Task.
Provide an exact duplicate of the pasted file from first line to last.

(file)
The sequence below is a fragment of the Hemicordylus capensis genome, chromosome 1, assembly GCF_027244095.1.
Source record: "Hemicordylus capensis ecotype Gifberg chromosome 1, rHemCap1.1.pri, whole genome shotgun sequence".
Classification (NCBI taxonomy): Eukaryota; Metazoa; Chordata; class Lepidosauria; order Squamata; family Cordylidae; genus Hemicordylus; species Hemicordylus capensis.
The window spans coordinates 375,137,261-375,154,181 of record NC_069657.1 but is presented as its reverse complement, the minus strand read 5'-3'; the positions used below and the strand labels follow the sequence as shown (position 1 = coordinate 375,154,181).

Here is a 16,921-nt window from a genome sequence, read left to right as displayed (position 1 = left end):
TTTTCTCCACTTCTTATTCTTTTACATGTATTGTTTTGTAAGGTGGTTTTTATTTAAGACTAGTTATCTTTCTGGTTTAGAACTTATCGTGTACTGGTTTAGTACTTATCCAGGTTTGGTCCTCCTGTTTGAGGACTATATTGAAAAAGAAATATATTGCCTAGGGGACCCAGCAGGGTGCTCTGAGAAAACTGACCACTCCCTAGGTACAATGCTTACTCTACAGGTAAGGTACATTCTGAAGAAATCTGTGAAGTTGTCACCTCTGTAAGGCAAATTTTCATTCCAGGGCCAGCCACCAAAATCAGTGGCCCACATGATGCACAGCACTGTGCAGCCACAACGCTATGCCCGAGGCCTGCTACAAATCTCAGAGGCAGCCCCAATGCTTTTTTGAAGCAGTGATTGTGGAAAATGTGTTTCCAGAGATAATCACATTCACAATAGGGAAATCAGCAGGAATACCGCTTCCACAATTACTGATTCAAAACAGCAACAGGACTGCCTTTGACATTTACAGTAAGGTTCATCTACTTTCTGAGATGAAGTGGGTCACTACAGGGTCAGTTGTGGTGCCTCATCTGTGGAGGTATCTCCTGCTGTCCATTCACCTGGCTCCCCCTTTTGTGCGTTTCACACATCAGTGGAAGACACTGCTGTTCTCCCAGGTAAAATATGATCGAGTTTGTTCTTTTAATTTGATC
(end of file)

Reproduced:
The sequence below is a fragment of the Hemicordylus capensis genome, chromosome 1, assembly GCF_027244095.1.
Source record: "Hemicordylus capensis ecotype Gifberg chromosome 1, rHemCap1.1.pri, whole genome shotgun sequence".
Classification (NCBI taxonomy): Eukaryota; Metazoa; Chordata; class Lepidosauria; order Squamata; family Cordylidae; genus Hemicordylus; species Hemicordylus capensis.
The window spans coordinates 375,137,261-375,154,181 of record NC_069657.1 but is presented as its reverse complement, the minus strand read 5'-3'; the positions used below and the strand labels follow the sequence as shown (position 1 = coordinate 375,154,181).

Here is a 16,921-nt window from a genome sequence, read left to right as displayed (position 1 = left end):
TTTTCTCCACTTCTTATTCTTTTACATGTATTGTTTTGTAAGGTGGTTTTTATTTAAGACTAGTTATCTTTCTGGTTTAGAACTTATCGTGTACTGGTTTAGTACTTATCCAGGTTTGGTCCTCCTGTTTGAGGACTATATTGAAAAAGAAATATATTGCCTAGGGGACCCAGCAGGGTGCTCTGAGAAAACTGACCACTCCCTAGGTACAATGCTTACTCTACAGGTAAGGTACATTCTGAAGAAATCTGTGAAGTTGTCACCTCTGTAAGGCAAATTTTCATTCCAGGGCCAGCCACCAAAATCAGTGGCCCACATGATGCACAGCACTGTGCAGCCACAACGCTATGCCCGAGGCCTGCTACAAATCTCAGAGGCAGCCCCAATGCTTTTTTGAAGCAGTGATTGTGGAAAATGTGTTTCCAGAGATAATCACATTCACAATAGGGAAATCAGCAGGAATACCGCTTCCACAATTACTGATTCAAAACAGCAACAGGACTGCCTTTGACATTTACAGTAAGGTTCATCTACTTTCTGAGATGAAGTGGGTCACTACAGGGTCAGTTGTGGTGCCTCATCTGTGGAGGTATCTCCTGCTGTCCATTCACCTGGCTCCCCCTTTTGTGCGTTTCACACATCAGTGGAAGACACTGCTGTTCTCCCAGGTAAAATATGATCGAGTTTGTTCTTTTAATTTGATC